Instead of expanding his Michelin-starred Burnt Ends with a similar high end concept, Dave Pynt went the other extreme by opening a hawker stall at Makansutra Gluttons Bay at the Esplanade, serving locally inspired Western barbecue dishes such as smoked sucking pig with glutinous rice and X.O sauce.
“To be a hawker is a romantic idea – having a small selection of dishes with one or two standout dishes that you perfect over time,” says chef Pynt, who is also looking for a permanent space for a bakery (he is currently selling at farmers’ markets).
“In 2019, people can expect more small niche restaurants that specialise in those one or two dishes. There will also be more fine dining options but I would like to see more specialty restaurants and fewer general restaurants filling space,” says chef Pynt.
He is followed by OLA’s Daniel Chavez, who also runs TONO Cevicheria in DUO Towers and will be opening the casual TONITO – a Latin American kitchen in the new Jewel complex at Changi Airport in the second quarter of 2019.
“The idea is to showcase Latin American comfort food in a very relaxed atmosphere,” says chef Chavez of the family-friendly space.
The Saveur group, which gained fame for making French food affordable, tried out a new French-Spanish small plates concept called FrapasBar at Century Square. When it proved a hit, Saveur at The Cathay was turned into a second FrapasBar, the idea being to let diners indulge in mid-sized portions without busting the wallet and waistline, says Eric Chiam, Director of Saveur Group.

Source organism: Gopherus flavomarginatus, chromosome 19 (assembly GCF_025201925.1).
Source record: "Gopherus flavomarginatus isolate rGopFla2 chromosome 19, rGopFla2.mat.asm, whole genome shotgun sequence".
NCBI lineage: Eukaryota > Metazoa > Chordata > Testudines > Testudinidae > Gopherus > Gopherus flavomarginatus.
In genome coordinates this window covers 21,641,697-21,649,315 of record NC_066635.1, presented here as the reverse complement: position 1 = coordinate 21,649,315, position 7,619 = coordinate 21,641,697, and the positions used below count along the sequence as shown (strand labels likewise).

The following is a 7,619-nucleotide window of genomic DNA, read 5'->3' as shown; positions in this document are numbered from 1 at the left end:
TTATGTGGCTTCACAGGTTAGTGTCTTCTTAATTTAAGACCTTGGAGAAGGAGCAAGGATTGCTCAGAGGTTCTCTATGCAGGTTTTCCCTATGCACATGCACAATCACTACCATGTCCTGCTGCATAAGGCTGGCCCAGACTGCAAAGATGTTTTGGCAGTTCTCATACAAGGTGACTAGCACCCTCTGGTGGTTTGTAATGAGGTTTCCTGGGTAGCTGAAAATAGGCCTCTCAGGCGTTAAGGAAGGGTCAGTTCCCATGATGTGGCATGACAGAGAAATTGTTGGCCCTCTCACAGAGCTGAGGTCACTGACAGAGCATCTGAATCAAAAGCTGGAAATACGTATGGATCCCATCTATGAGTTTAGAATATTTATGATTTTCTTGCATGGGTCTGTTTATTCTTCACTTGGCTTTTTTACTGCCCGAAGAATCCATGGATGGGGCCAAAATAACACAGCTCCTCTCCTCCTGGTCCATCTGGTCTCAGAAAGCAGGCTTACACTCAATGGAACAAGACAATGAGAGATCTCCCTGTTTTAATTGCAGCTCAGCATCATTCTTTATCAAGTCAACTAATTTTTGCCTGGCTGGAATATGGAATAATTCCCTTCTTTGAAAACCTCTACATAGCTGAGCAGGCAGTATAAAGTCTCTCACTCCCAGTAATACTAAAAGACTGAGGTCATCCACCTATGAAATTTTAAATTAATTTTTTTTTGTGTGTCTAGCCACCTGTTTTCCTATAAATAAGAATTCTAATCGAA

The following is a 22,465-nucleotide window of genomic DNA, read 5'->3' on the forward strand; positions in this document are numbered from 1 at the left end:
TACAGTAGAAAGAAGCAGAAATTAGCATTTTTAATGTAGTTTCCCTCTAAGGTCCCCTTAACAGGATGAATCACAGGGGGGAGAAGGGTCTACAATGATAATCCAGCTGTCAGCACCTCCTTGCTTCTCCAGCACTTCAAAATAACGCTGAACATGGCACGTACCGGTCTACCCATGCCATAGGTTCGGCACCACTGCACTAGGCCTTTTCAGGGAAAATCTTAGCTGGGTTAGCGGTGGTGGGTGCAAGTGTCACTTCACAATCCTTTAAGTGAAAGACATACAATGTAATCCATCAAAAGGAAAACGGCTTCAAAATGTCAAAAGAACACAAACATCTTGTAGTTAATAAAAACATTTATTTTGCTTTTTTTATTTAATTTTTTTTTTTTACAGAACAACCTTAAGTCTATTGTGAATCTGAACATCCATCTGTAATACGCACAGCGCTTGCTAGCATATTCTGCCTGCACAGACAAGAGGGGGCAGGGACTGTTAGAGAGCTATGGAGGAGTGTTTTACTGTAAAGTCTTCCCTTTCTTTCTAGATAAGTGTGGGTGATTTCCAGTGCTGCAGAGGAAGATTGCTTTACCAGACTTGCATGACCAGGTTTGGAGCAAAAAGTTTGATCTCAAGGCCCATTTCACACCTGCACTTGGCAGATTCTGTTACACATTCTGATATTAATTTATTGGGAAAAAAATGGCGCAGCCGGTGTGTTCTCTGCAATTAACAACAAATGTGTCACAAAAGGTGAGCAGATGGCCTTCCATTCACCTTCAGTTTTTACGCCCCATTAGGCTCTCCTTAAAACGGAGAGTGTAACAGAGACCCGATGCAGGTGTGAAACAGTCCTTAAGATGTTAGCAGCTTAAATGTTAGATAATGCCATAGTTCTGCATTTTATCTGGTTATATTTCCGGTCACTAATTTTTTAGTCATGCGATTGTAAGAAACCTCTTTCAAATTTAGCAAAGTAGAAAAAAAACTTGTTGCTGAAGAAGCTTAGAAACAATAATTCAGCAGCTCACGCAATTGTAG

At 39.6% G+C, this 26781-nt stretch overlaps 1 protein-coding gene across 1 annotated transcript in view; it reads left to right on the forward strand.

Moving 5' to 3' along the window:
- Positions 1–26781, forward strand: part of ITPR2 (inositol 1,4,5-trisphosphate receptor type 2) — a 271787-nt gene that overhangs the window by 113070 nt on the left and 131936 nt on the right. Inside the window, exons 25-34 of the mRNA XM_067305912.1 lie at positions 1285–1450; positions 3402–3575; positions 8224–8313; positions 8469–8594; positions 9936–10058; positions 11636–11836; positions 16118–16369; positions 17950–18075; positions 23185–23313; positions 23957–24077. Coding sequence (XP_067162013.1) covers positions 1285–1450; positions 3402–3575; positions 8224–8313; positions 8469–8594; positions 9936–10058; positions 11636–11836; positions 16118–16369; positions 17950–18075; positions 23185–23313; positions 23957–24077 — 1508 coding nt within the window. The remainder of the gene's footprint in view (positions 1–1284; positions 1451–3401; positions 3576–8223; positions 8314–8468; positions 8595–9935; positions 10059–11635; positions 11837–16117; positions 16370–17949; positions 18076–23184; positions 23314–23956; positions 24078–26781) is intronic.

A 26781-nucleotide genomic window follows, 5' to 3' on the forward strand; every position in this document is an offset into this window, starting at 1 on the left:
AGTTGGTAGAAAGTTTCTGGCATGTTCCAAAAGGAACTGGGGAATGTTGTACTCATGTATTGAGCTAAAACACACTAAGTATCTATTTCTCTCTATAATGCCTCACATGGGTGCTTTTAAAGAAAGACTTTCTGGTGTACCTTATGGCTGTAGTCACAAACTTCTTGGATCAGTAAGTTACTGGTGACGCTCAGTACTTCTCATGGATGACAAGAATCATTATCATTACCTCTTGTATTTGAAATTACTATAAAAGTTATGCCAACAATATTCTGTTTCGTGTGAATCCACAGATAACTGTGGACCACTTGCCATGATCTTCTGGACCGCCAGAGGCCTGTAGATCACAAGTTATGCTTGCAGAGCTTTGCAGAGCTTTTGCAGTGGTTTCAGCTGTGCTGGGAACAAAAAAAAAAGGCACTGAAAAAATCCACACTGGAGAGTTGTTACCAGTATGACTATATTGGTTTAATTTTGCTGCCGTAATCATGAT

The wallet-friendly Taiwanese-inspired The Salted Plum in Circular Road is also expanding with a second outlet in Jurong East’s JCube, while its founder Shawn Kishore also plans to open a Pasta Supremo in Suntec City – a pasta version of grain bowls.
With 2019 being Singapore’s bicentennial, The Coconut Club’s Lee Eng Su reckons that “doing local food in a traditional way will also continue” as more Singaporeans grow confident about sustaining a career cooking local cuisine.
“People will be more interested in local flavours as Singapore grows up and is more interested in itself and its own region. Less laksa pasta, hopefully. Maybe more places like A Noodle Story, and One Kueh At A Time,” he says.